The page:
An international research team including the University of Adelaide has found further evidence that rare gene mutations can cause cerebral palsy, findings which could lead to earlier diagnosis and new treatments for this devastating movement disorder.
In the study published in the journal Nature Genetics researchers employed gene sequencing to examine the DNA of 250 cerebral palsy families, and compared this to a control group of almost 1800 unaffected families. They then demonstrated the impact rare gene mutations can have on movement control using a fruit fly model.
The findings have important clinical implications. They will provide some answers to parents, as well as guide healthcare and family planning such as counselling for recurrence risk — often quoted as around 1 per cent but could be as high as 10 per cent when factoring in genetic risks.
Co-author of the research, Emeritus Professor Alastair MacLennan, AO, at the University of
Billboard Japan and NTT Data/NTT Data Institute of Management Consulting (NTT Data/IMC) partnered on a new project that combines the former’s chart data and the latter’s neuroscientific technology to develop a new way to analyze music trends.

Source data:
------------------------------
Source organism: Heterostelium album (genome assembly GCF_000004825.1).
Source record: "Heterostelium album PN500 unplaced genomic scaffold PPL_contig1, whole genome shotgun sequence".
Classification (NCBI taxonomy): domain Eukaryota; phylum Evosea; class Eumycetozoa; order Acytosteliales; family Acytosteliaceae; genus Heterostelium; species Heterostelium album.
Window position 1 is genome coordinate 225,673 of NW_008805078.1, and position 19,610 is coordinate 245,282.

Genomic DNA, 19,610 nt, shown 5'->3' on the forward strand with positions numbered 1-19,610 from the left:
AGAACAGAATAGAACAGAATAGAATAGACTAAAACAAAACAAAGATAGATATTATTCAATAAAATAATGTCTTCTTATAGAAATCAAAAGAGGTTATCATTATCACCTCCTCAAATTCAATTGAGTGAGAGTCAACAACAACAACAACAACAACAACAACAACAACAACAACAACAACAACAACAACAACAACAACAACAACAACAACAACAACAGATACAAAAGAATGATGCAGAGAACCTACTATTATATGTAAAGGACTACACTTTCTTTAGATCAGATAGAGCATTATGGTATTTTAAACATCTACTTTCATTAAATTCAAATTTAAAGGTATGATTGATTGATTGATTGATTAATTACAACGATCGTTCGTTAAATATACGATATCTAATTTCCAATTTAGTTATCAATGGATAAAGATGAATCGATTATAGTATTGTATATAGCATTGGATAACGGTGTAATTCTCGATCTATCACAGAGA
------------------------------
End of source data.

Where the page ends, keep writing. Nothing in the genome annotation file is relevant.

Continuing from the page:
Billboard Japan’s Hot 100 song chart is based on a weighted formula incorporating eight metrics such as CD sales, downloads, streams and Twitter mentions. NTT Data/IMC is a pioneer in the advancement of the brain information business, in part through its development of the “NeuroAI” that predicts the cerebral activity and perceptual content of people viewing moving images. The underlying technology of NeuroAI was adopted by this year’s AAAI Conference on Artificial Intelligence (AAAI-20).
The collaborative project used technology called “NeuroAI-Music” that simulates the cerebral activity of people listening to music. NeuroAI-Music succeeded in estimating and characterizing the cerebral activity per second of music from audio signals, making it possible to quantitatively extract